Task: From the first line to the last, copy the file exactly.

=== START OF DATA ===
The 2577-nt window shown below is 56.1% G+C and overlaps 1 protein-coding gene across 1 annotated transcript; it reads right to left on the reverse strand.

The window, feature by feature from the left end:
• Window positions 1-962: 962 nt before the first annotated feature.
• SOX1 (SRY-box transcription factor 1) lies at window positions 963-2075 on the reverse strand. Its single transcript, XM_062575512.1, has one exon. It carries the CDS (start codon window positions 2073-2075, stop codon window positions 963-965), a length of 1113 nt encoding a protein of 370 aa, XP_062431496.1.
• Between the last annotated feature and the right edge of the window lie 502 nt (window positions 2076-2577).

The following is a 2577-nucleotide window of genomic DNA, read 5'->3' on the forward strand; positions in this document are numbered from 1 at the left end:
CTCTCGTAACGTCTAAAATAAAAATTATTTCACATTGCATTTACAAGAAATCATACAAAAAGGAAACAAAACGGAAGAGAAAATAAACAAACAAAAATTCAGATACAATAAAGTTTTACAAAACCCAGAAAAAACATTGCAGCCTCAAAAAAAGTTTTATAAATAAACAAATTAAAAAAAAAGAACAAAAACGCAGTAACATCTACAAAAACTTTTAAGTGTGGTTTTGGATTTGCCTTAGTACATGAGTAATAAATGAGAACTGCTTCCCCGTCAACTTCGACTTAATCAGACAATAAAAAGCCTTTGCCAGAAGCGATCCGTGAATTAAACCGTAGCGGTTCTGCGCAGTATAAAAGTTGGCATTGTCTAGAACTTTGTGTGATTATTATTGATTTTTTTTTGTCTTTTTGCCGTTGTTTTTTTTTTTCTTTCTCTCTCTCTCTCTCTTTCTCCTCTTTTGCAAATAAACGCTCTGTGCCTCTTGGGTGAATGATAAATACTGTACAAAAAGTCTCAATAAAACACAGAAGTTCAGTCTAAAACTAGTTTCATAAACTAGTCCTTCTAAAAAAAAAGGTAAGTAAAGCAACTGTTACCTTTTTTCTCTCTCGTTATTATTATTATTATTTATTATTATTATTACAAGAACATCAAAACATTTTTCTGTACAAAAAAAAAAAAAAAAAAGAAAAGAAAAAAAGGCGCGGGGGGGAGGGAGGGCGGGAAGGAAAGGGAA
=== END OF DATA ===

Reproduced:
The 2577-nt window shown below is 56.1% G+C and overlaps 1 protein-coding gene across 1 annotated transcript; it reads right to left on the reverse strand.

The window, feature by feature from the left end:
• Window positions 1-962: 962 nt before the first annotated feature.
• SOX1 (SRY-box transcription factor 1) lies at window positions 963-2075 on the reverse strand. Its single transcript, XM_062575512.1, has one exon. It carries the CDS (start codon window positions 2073-2075, stop codon window positions 963-965), a length of 1113 nt encoding a protein of 370 aa, XP_062431496.1.
• Between the last annotated feature and the right edge of the window lie 502 nt (window positions 2076-2577).

The following is a 2577-nucleotide window of genomic DNA, read 5'->3' on the forward strand; positions in this document are numbered from 1 at the left end:
CTCTCGTAACGTCTAAAATAAAAATTATTTCACATTGCATTTACAAGAAATCATACAAAAAGGAAACAAAACGGAAGAGAAAATAAACAAACAAAAATTCAGATACAATAAAGTTTTACAAAACCCAGAAAAAACATTGCAGCCTCAAAAAAAGTTTTATAAATAAACAAATTAAAAAAAAAGAACAAAAACGCAGTAACATCTACAAAAACTTTTAAGTGTGGTTTTGGATTTGCCTTAGTACATGAGTAATAAATGAGAACTGCTTCCCCGTCAACTTCGACTTAATCAGACAATAAAAAGCCTTTGCCAGAAGCGATCCGTGAATTAAACCGTAGCGGTTCTGCGCAGTATAAAAGTTGGCATTGTCTAGAACTTTGTGTGATTATTATTGATTTTTTTTTGTCTTTTTGCCGTTGTTTTTTTTTTTCTTTCTCTCTCTCTCTCTCTTTCTCCTCTTTTGCAAATAAACGCTCTGTGCCTCTTGGGTGAATGATAAATACTGTACAAAAAGTCTCAATAAAACACAGAAGTTCAGTCTAAAACTAGTTTCATAAACTAGTCCTTCTAAAAAAAAAGGTAAGTAAAGCAACTGTTACCTTTTTTCTCTCTCGTTATTATTATTATTATTTATTATTATTATTACAAGAACATCAAAACATTTTTCTGTACAAAAAAAAAAAAAAAAAAGAAAAGAAAAAAAGGCGCGGGGGGGAGGGAGGGCGGGAAGGAAAGGGAA